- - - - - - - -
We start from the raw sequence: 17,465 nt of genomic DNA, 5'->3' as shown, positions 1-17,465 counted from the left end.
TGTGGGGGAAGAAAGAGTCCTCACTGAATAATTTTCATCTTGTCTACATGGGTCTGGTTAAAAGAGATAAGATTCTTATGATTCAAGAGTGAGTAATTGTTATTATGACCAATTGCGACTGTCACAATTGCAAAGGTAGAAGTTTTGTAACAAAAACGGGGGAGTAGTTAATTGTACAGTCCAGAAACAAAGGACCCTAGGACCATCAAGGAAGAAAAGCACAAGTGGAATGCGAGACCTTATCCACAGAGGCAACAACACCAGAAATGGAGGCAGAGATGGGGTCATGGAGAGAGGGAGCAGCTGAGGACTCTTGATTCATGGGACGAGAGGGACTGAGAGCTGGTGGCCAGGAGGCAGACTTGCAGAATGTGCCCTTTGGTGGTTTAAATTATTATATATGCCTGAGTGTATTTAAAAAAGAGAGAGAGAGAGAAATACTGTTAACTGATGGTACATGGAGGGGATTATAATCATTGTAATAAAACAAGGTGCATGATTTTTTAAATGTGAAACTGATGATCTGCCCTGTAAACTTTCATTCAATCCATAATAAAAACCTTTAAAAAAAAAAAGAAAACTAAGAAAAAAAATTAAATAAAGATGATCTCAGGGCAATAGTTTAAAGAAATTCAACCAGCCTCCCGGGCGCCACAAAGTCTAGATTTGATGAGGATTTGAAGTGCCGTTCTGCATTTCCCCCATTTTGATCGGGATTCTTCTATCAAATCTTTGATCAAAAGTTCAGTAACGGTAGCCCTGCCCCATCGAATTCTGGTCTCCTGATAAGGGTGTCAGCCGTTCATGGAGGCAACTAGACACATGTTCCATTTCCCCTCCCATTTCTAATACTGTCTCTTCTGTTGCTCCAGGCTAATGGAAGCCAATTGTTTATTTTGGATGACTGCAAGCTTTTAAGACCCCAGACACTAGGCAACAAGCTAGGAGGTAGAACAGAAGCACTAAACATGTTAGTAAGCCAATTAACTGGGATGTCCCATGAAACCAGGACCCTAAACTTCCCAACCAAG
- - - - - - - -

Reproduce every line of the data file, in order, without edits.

We start from the raw sequence: 17,465 nt of genomic DNA, 5'->3' as shown, positions 1-17,465 counted from the left end.
TGTGGGGGAAGAAAGAGTCCTCACTGAATAATTTTCATCTTGTCTACATGGGTCTGGTTAAAAGAGATAAGATTCTTATGATTCAAGAGTGAGTAATTGTTATTATGACCAATTGCGACTGTCACAATTGCAAAGGTAGAAGTTTTGTAACAAAAACGGGGGAGTAGTTAATTGTACAGTCCAGAAACAAAGGACCCTAGGACCATCAAGGAAGAAAAGCACAAGTGGAATGCGAGACCTTATCCACAGAGGCAACAACACCAGAAATGGAGGCAGAGATGGGGTCATGGAGAGAGGGAGCAGCTGAGGACTCTTGATTCATGGGACGAGAGGGACTGAGAGCTGGTGGCCAGGAGGCAGACTTGCAGAATGTGCCCTTTGGTGGTTTAAATTATTATATATGCCTGAGTGTATTTAAAAAAGAGAGAGAGAGAGAAATACTGTTAACTGATGGTACATGGAGGGGATTATAATCATTGTAATAAAACAAGGTGCATGATTTTTTAAATGTGAAACTGATGATCTGCCCTGTAAACTTTCATTCAATCCATAATAAAAACCTTTAAAAAAAAAAAGAAAACTAAGAAAAAAAATTAAATAAAGATGATCTCAGGGCAATAGTTTAAAGAAATTCAACCAGCCTCCCGGGCGCCACAAAGTCTAGATTTGATGAGGATTTGAAGTGCCGTTCTGCATTTCCCCCATTTTGATCGGGATTCTTCTATCAAATCTTTGATCAAAAGTTCAGTAACGGTAGCCCTGCCCCATCGAATTCTGGTCTCCTGATAAGGGTGTCAGCCGTTCATGGAGGCAACTAGACACATGTTCCATTTCCCCTCCCATTTCTAATACTGTCTCTTCTGTTGCTCCAGGCTAATGGAAGCCAATTGTTTATTTTGGATGACTGCAAGCTTTTAAGACCCCAGACACTAGGCAACAAGCTAGGAGGTAGAACAGAAGCACTAAACATGTTAGTAAGCCAATTAACTGGGATGTCCCATGAAACCAGGACCCTAAACTTCCCAACCAAG